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Eva-Maria Barkhofen (ed. on behalf of the Akademie der Künste, Berlin)
Architecture in Archives
The Collection of the Akademie der Künste
235 × 275 mm, 560 pages
906 images, hardcover
ISBN 978-3-86922-552-4
EUR 68.00
January 2017. DOM publishers, Berlin

New from DOM publishers:

Eva-Maria Barkhofen (ed. on behalf of the Akademie der Künste, Berlin)

Architecture in Archives

The Collection of the Akademie der Künste

One of the most important architectural archives in Germany has been opened: for the first time, with Architecture in Archives, the Academy of Arts in Berlin presents a printed overview of the archives and collections of architects, engineers, landscape architects, architectural photographers, and critics. With almost 1,000 illustrations, this publication presents a selection of around half a million drawings and plans, photographs, models, and written documents.

Thus, this volume covers about 250 years of architecture history, with a main focus on the twentieth century. The editor and director of the architecture archives, Eva-Maria Barkhofen presents all 71 archives and 80 collections with the biographies of the authors, and describes in detail the nature and extent of the collections. Through this book, she also provides a lively overview of the history of the architecture archives. Since the founding year of 1696, master builders have been members of the Berlin Academy of Arts. The earliest testimony in the archive dates back to the end of the eighteenth century and documents the activities of teachers and students of the Academy. It was only under the post-war president of the West Berlin academy – the architect Hans Scharoun – that architect legacies were included in the Archives. The history of architecture is comprehensively and diversely documented in this publication; beginning with the Prussian period, through utopian drawings from the Expressionist period and plans for the New Construction of the 1920s, to the works of the architects who had to emigrate after 1933. Even the architecture after the Second World War up to present-day is represented with copious archives.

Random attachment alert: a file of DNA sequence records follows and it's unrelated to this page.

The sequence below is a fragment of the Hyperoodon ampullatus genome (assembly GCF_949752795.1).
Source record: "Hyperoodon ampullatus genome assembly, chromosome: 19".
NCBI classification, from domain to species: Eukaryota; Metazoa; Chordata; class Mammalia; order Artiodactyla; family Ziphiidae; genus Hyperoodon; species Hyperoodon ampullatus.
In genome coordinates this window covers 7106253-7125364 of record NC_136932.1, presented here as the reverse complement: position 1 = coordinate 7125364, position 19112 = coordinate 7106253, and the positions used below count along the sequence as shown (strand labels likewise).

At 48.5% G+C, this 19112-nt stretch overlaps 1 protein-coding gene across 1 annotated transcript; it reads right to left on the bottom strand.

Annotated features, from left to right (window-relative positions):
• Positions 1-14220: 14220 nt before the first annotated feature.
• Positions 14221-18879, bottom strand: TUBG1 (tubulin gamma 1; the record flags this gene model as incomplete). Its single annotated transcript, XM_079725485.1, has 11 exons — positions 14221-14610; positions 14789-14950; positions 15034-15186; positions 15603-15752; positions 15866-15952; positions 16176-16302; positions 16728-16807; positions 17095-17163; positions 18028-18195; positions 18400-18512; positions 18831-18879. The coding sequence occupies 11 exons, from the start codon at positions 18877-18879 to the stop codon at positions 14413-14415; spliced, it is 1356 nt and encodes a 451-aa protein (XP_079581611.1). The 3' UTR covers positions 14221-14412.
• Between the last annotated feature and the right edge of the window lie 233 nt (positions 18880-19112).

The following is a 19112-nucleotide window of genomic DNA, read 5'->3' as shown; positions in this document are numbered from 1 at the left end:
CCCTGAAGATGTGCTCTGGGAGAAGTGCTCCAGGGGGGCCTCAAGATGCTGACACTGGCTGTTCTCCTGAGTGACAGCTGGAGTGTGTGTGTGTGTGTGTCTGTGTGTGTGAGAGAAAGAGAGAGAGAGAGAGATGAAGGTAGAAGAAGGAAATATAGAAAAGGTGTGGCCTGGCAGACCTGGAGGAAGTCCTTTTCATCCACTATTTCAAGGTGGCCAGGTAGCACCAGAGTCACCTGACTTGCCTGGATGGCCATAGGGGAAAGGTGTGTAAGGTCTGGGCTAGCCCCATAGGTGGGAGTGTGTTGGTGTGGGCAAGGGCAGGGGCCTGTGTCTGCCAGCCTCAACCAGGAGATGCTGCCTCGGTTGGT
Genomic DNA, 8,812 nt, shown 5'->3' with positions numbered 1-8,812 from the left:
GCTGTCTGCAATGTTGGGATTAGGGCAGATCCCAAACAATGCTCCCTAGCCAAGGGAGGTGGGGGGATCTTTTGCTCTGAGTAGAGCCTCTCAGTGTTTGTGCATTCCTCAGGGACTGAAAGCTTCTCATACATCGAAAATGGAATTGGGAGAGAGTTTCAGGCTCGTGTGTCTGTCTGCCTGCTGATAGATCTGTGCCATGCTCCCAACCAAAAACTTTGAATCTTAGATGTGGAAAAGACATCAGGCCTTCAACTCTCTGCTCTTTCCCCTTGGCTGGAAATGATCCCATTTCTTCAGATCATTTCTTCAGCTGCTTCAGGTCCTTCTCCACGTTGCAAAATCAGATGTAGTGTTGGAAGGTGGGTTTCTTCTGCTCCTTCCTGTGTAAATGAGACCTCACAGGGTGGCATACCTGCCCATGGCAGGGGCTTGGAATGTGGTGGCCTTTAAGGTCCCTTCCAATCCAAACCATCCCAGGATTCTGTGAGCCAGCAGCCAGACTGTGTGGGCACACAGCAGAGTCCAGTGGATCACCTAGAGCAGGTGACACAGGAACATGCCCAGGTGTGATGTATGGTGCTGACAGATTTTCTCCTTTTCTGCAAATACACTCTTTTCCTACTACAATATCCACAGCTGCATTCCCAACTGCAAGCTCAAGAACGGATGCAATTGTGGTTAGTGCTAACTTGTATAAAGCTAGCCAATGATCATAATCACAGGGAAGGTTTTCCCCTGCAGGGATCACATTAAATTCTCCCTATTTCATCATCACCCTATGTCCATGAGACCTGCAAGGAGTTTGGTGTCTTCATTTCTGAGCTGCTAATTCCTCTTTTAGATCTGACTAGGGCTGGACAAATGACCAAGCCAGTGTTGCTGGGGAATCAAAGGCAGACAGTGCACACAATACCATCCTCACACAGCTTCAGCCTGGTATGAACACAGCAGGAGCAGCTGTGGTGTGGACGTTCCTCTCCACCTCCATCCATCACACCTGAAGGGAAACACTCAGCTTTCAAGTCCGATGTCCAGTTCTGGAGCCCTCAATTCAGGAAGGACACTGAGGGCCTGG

Unexpected finds and surprising connections were not omitted during the research for this book. These hidden treasures now emerge, revealing creative processes or telling stories behind the stories. Many of the many hitherto unpublished discoveries set the mood for investigating the collections and stimulate exploration and exhibition. For all those interested in architecture, this publication connects the diversity and vitality of the history of architecture to the artists who created it.d

 





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